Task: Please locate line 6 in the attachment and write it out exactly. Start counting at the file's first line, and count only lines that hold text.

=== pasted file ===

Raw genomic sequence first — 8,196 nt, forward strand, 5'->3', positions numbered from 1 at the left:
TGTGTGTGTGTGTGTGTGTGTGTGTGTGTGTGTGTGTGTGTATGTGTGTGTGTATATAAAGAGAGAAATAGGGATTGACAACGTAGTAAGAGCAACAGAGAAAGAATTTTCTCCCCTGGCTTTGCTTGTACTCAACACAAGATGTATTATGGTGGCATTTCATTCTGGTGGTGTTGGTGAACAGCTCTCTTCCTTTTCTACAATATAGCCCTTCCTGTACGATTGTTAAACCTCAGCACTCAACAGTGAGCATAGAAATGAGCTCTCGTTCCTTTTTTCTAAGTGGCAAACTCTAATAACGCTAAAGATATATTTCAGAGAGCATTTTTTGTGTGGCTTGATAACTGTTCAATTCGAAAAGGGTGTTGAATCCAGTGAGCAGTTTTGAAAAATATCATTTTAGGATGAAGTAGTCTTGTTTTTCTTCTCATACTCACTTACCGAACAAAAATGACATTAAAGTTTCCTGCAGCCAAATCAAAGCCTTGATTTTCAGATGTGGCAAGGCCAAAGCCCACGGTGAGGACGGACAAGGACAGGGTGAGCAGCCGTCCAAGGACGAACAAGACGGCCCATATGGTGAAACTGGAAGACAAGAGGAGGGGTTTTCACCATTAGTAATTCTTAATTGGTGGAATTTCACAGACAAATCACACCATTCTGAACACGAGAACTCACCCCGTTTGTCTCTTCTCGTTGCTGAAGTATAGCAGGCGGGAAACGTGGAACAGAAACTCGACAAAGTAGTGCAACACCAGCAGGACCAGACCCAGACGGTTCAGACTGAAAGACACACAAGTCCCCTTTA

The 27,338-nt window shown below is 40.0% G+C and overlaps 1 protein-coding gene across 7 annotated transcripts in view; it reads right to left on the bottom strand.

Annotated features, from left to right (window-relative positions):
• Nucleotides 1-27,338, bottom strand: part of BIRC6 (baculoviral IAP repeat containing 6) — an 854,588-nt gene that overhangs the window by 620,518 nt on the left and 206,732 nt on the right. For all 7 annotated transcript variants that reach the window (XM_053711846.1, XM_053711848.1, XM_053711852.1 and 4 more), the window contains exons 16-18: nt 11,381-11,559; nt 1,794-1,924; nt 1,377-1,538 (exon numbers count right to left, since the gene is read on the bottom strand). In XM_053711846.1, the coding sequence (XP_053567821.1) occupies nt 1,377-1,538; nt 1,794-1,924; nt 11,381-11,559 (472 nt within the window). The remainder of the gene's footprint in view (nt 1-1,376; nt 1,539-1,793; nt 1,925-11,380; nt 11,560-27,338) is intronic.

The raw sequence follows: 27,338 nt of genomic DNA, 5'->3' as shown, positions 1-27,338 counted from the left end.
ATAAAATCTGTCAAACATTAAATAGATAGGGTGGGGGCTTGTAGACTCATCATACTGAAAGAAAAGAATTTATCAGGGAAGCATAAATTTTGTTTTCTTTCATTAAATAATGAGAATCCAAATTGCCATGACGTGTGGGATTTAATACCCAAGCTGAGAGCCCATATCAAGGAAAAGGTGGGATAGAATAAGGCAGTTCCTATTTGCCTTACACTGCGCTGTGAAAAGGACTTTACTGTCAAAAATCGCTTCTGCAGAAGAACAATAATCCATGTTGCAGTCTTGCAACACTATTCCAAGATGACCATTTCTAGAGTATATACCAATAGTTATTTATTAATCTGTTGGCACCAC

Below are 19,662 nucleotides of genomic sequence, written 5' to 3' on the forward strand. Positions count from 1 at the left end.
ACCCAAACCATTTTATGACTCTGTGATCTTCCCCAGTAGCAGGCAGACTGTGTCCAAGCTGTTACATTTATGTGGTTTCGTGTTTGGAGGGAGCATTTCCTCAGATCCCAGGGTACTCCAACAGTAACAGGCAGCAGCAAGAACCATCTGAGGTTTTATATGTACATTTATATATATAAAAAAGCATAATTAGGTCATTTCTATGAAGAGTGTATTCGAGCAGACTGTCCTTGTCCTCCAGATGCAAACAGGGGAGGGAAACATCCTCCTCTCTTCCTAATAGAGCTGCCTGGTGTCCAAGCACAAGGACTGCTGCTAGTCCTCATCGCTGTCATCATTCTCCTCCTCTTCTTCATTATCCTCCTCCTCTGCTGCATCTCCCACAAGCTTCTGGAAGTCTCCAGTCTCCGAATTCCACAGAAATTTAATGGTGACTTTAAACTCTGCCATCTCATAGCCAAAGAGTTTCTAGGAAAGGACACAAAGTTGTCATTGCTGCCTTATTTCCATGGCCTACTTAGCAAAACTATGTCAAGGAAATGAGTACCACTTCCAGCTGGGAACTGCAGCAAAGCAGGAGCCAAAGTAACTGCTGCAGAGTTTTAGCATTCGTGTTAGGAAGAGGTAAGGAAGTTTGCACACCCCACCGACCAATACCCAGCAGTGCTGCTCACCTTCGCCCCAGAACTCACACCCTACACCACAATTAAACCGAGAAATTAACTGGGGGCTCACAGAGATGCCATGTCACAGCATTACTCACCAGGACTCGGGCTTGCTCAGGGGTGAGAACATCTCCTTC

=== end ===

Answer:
The raw sequence follows: 27,338 nt of genomic DNA, 5'->3' as shown, positions 1-27,338 counted from the left end.